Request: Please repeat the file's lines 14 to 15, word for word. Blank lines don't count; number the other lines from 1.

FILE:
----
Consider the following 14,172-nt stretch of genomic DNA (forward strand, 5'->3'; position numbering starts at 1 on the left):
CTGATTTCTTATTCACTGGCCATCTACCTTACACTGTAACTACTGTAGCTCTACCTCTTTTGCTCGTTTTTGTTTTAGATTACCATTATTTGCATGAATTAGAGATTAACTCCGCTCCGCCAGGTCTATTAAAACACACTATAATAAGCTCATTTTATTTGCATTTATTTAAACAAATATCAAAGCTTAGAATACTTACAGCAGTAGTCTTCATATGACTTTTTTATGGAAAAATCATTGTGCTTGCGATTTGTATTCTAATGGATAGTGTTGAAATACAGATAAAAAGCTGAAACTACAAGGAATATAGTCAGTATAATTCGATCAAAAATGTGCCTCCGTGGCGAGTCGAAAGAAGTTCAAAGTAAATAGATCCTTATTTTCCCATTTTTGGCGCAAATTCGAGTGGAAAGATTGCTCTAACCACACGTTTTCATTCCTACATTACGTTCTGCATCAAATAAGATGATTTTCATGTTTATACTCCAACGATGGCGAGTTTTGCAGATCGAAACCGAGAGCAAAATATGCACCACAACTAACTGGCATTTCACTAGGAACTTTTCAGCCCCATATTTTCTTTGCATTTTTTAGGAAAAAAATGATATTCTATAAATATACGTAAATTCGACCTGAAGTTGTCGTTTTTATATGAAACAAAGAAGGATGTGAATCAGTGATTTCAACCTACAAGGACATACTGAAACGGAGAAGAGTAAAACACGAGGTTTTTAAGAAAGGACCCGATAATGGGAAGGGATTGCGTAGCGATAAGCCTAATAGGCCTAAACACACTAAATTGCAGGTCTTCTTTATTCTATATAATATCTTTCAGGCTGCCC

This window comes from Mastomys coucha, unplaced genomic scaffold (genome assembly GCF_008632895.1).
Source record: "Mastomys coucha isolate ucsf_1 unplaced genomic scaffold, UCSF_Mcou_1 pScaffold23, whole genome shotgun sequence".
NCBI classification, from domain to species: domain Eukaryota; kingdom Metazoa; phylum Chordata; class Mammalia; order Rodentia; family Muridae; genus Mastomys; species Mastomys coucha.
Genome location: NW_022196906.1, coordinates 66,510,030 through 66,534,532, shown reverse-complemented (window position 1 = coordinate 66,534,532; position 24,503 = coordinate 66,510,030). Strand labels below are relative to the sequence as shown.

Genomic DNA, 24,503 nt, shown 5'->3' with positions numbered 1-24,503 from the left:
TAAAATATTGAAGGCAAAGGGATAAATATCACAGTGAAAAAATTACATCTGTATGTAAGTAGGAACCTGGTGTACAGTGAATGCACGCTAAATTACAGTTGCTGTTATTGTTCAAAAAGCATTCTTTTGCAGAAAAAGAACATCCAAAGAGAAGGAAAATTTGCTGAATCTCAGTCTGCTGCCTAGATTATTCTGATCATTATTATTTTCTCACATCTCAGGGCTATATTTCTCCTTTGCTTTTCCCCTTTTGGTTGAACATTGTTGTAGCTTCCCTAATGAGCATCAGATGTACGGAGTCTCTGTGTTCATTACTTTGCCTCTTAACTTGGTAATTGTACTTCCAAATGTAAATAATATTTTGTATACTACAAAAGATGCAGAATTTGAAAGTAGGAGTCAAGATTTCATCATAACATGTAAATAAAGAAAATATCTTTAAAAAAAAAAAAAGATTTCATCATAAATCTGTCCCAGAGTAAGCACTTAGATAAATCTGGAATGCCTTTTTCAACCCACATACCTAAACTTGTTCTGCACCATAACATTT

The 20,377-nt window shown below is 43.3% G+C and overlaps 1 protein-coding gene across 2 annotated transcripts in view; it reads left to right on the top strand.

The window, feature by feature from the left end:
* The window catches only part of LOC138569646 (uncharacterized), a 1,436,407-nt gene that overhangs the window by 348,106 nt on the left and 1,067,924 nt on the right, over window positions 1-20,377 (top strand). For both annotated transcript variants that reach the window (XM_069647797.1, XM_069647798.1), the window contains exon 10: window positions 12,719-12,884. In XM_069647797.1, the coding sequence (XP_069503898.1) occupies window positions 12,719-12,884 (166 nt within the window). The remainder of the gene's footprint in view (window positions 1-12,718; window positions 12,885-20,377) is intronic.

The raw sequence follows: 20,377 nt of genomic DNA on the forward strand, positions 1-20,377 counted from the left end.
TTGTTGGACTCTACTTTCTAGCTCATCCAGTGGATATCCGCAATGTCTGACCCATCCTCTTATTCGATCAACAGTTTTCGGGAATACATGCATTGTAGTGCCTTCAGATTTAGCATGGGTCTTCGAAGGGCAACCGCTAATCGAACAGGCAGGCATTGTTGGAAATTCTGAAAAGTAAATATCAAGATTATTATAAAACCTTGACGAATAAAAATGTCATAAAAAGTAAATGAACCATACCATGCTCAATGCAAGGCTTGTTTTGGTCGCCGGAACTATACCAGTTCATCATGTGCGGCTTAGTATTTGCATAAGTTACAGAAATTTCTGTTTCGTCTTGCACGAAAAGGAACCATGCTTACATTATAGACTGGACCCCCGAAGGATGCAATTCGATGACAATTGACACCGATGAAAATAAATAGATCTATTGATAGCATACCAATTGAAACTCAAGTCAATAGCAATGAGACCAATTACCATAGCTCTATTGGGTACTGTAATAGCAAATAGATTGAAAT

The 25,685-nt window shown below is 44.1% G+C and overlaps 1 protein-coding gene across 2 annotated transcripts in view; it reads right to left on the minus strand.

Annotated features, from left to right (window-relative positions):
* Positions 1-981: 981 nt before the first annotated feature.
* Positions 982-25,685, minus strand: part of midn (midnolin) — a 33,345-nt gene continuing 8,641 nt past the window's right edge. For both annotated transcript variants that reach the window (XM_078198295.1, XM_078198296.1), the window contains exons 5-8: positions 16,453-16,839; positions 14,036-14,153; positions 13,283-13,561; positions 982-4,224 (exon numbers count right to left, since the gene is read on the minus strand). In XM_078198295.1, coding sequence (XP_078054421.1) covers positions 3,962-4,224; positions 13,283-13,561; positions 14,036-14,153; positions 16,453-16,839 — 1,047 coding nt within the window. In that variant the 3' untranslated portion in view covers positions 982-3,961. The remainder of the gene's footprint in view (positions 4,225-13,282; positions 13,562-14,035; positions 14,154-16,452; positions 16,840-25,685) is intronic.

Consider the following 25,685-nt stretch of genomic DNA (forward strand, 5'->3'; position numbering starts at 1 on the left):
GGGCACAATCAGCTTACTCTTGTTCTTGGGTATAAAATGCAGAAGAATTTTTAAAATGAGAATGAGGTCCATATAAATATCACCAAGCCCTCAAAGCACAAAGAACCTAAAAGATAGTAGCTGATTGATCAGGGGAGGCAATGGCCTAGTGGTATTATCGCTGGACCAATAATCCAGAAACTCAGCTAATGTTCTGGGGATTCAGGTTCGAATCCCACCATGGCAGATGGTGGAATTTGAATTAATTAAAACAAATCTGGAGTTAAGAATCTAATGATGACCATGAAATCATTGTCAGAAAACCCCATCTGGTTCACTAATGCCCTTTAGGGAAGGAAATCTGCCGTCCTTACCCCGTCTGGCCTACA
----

The 25,685-nt window shown below is 44.1% G+C and overlaps 1 protein-coding gene across 2 annotated transcripts in view; it reads right to left on the minus strand.

Annotated features, from left to right (window-relative positions):